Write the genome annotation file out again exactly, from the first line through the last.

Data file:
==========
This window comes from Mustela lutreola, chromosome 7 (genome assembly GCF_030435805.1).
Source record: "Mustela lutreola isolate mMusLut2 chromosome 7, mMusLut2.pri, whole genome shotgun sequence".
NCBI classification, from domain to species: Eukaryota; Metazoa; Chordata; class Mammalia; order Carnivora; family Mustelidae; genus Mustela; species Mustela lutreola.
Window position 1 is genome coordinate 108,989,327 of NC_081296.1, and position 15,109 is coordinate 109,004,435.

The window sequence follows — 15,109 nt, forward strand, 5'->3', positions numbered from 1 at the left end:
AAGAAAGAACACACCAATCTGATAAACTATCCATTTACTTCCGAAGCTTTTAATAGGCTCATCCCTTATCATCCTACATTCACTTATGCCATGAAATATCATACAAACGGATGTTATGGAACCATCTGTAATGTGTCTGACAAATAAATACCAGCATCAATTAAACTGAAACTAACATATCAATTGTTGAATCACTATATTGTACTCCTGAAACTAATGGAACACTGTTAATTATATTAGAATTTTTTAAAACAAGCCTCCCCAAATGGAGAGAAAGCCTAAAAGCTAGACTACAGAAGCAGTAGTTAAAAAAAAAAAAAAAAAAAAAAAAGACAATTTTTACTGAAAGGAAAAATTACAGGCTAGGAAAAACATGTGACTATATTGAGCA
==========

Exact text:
This window comes from Mustela lutreola, chromosome 7 (genome assembly GCF_030435805.1).
Source record: "Mustela lutreola isolate mMusLut2 chromosome 7, mMusLut2.pri, whole genome shotgun sequence".
NCBI classification, from domain to species: Eukaryota; Metazoa; Chordata; class Mammalia; order Carnivora; family Mustelidae; genus Mustela; species Mustela lutreola.
Window position 1 is genome coordinate 108,989,327 of NC_081296.1, and position 15,109 is coordinate 109,004,435.

The window sequence follows — 15,109 nt, forward strand, 5'->3', positions numbered from 1 at the left end:
AAGAAAGAACACACCAATCTGATAAACTATCCATTTACTTCCGAAGCTTTTAATAGGCTCATCCCTTATCATCCTACATTCACTTATGCCATGAAATATCATACAAACGGATGTTATGGAACCATCTGTAATGTGTCTGACAAATAAATACCAGCATCAATTAAACTGAAACTAACATATCAATTGTTGAATCACTATATTGTACTCCTGAAACTAATGGAACACTGTTAATTATATTAGAATTTTTTAAAACAAGCCTCCCCAAATGGAGAGAAAGCCTAAAAGCTAGACTACAGAAGCAGTAGTTAAAAAAAAAAAAAAAAAAAAAAAAGACAATTTTTACTGAAAGGAAAAATTACAGGCTAGGAAAAACATGTGACTATATTGAGCA